(Image: “God Is Great” by Makan Emadi)
And there are the cases of two Iranians:
The Lebanese-born artist, who now lives in New York, insists that the taboo stems from a conservative society and not the religion. “We live in the Dark Ages right now, where everything is forbidden but it was not always like this and it will change again.”
Nada Shabout, a professor of Islamic art at the University of North Texas, agrees that Islam never took a formal position on nudity in art, and what is perceived as a religious ban is actually a cultural taboo imposed by a conservative society. “Keep Islam out of this discourse; it’s different people saying different things at different times,” she says, warning that the guise of a holy prohibition has created a great deal of misunderstanding in society.
The professor explains that no explicit ban was really required because religious leaders, very early on, barred the painting of life-like human portraits, fearing idol-worship, and the present controversy surfaced only in the 20th century when European-styled art schools popped up in the Middle East.
A 40-year-old artist, Khalid Al Tahmazi, based in Bahrain, who has done a few semi-nude paintings, wants religious leaders to stop fixating on the subject of the painting and focus on its message. “We now don’t make those pictures to worship; we just make them as expressing our thoughts and feelings,” he says.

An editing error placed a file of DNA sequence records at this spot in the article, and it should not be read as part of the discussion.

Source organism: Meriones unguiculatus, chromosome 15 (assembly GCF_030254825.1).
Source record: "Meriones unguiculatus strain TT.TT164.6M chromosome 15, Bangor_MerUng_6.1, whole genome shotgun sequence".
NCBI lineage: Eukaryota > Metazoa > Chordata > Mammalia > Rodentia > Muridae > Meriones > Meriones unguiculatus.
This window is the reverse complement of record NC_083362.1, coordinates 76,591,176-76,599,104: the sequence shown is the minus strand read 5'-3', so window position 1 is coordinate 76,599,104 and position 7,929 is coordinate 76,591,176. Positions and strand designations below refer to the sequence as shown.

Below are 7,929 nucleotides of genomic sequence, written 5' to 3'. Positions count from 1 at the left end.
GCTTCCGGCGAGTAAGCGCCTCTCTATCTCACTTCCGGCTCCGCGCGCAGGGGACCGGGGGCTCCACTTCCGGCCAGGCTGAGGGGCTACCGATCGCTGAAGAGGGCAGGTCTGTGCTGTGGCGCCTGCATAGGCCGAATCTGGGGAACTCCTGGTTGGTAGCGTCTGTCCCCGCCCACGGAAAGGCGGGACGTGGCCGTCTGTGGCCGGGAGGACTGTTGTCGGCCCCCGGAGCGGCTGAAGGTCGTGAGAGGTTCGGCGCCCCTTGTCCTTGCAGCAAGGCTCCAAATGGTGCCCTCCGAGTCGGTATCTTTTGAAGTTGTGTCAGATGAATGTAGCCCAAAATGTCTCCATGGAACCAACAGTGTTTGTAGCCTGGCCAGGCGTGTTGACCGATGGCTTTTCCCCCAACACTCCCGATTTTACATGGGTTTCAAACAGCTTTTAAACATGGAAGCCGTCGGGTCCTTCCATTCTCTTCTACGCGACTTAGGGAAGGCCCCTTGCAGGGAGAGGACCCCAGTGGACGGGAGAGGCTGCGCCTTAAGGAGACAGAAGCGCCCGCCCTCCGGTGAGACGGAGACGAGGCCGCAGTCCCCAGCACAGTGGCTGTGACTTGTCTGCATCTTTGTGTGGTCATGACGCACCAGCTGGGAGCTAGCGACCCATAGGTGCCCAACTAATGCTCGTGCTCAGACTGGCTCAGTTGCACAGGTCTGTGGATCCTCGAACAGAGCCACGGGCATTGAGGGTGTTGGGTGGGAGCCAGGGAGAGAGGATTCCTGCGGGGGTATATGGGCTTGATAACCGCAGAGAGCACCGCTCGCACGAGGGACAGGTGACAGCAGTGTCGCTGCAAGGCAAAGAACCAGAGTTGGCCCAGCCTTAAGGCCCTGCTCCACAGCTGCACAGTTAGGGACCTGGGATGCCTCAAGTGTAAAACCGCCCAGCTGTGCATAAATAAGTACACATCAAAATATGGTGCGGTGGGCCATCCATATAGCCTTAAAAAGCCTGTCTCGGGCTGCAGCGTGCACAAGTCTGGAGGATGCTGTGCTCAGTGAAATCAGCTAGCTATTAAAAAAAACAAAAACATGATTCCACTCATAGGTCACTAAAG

All the same, nude paintings have appeared throughout Islamic history, according to art historian Zainab Bahrani at Columbia University, especially in manuscript illumination. “It’s not common but it does exist,” she says, clarifying that nudity for the sake of nudity isn’t permitted. “In the context of a narrative or a story, it has been possible.”
This Chicago-based photographer had his exhibition closed due to intense protests from Muslim students at Harper College in Illinois. “You believe that your work is protected by the freedom of speech,” says Normandie. “But it is removed the same way it would be in Iran or in the Middle East.”
His series Hejab portrays Iran’s supreme leader, Ayatollah Sayyed Ali Khamenei, doing a tango with a veiled semi-nude figure. “The clerics in Iran forced Iran and the women of Iran to a tango,” says Normandie, who has used his work to criticize the Iranian regime for what he perceives as the complete subjugation of women.
Another Iranian artist, Makan Emdai, has used his work to ridicule the objectification of women both in the West and their repression in the East. A series called Islamo-erotica depicts women wearing long black dresses in revealing pinup poses. The paintings include a female exposing her bottom while sitting in a martini glass, one straddling a gun, and another with her skirt blowing up, a la Marilyn Monroe.
“It is about sexism everywhere,” says Emadi, who is based in Los Angeles. “On one side of the world sexuality is a common selling point and in another it is denied.”
Both Iranian-American artists have considered the possibility of a fatwa being issued against them but so far have only been inundated with hate mail.
Thanks to Farhin for the link.